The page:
Electromechanical calculators would automate this process for multiplication and division. Division, in particular, was impressive, subtracting until the number "carried" to all 9s, adding the overshoot back in again, and then moving the carriage, and repeating. Remember, there is zero electronics (transistors) in this machine. The school I went to had exactly one machine like this, and a few manual machines. For everything else, there were log tables and slide rules.
This video isn't exactly the machine my school had, but it is similar, and you can see it doing multiplication and division:
Here's a video of what is going on inside a mechanical calculator with all the skins taken off. The most interesting bit is at the 2-minute mark when the carry mechanism is explained.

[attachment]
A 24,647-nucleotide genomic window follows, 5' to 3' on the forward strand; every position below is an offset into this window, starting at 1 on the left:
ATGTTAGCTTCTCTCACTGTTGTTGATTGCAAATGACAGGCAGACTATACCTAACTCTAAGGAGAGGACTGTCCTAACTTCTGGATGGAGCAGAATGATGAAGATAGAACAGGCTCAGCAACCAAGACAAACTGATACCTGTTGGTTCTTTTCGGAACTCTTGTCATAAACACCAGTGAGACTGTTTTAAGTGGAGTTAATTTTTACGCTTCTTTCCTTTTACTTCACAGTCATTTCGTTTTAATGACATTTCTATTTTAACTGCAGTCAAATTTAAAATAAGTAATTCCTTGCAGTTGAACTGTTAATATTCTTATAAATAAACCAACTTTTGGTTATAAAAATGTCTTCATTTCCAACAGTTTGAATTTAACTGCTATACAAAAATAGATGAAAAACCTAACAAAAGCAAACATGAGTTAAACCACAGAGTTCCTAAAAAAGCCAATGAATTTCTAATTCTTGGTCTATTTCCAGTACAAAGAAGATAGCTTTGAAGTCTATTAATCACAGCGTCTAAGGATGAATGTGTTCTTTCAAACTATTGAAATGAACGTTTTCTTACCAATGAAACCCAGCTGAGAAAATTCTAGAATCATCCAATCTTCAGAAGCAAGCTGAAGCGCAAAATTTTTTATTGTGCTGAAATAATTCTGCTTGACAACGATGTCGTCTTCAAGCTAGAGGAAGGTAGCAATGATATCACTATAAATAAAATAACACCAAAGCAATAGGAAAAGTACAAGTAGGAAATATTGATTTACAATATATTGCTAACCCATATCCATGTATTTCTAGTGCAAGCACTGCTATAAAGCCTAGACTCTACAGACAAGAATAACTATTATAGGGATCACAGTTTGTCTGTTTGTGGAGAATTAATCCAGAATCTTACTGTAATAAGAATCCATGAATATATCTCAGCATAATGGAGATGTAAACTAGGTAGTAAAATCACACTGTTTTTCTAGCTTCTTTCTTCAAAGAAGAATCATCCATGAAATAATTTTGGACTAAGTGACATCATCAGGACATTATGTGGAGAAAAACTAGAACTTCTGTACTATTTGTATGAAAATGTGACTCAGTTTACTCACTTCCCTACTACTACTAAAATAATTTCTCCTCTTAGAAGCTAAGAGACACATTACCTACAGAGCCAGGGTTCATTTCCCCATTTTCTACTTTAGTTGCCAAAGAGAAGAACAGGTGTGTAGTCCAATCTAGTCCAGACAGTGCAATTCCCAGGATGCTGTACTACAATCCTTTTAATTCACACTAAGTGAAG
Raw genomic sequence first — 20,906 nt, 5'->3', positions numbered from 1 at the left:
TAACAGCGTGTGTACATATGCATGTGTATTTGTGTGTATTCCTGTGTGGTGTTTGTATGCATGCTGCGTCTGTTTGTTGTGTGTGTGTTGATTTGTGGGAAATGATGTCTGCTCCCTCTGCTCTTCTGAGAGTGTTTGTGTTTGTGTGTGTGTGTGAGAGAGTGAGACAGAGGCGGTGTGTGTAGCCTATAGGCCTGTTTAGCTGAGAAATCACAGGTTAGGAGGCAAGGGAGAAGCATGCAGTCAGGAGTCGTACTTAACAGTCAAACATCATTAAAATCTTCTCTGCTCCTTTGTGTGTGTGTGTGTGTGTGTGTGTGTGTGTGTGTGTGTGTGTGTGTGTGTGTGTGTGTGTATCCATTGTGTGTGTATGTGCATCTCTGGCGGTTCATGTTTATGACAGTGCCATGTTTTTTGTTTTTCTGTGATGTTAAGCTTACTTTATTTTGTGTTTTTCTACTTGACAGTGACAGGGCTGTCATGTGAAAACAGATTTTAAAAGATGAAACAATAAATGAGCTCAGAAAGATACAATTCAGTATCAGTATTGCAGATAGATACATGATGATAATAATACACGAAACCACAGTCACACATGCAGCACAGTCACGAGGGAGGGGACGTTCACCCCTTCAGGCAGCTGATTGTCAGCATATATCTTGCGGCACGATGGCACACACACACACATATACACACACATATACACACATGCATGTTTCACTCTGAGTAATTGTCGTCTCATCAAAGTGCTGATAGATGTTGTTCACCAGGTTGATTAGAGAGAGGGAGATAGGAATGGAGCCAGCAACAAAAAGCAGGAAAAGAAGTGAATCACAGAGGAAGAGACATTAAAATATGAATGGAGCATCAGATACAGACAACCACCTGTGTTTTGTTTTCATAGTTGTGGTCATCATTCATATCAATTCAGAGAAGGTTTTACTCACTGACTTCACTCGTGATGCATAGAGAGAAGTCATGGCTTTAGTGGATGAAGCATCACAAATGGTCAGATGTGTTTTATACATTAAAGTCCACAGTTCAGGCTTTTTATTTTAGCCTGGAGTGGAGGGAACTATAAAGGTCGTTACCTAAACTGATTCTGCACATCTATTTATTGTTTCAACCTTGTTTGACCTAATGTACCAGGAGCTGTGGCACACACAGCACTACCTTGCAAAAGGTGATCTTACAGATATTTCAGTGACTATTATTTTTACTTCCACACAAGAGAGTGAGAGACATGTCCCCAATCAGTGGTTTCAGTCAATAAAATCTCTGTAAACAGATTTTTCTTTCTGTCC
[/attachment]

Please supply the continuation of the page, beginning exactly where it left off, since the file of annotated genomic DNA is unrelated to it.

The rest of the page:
If you watched the video above then you saw how the carry mechanism works. One of the challenges in any mechanical calculator is handling the carries. When you add 1 to 9, getting the first digit to rotate to 0 is easy, but there has to be a mechanism to increment the digit to the left by one. In older cars, the mechanical odometer had a similar problem. It gets more complex still when you add 1 to 9999 since the carry needs to work across 5 digits to increment the 10000 digit. There has to be some sort of mechanical mechanism so that when a 9 rolls over to 0 it also triggers the extra step of adding 1 to the digit to the left. But that might, in turn, roll from 9 to 0 and so trigger the extra step again.
Handling carries efficiently is one of the biggest challenges of any mechanical calculating machine. Electronic, too, as it happens.
Tomorrow, how carry is handled in what have to be the most famous mechanical calculating machines ever designed.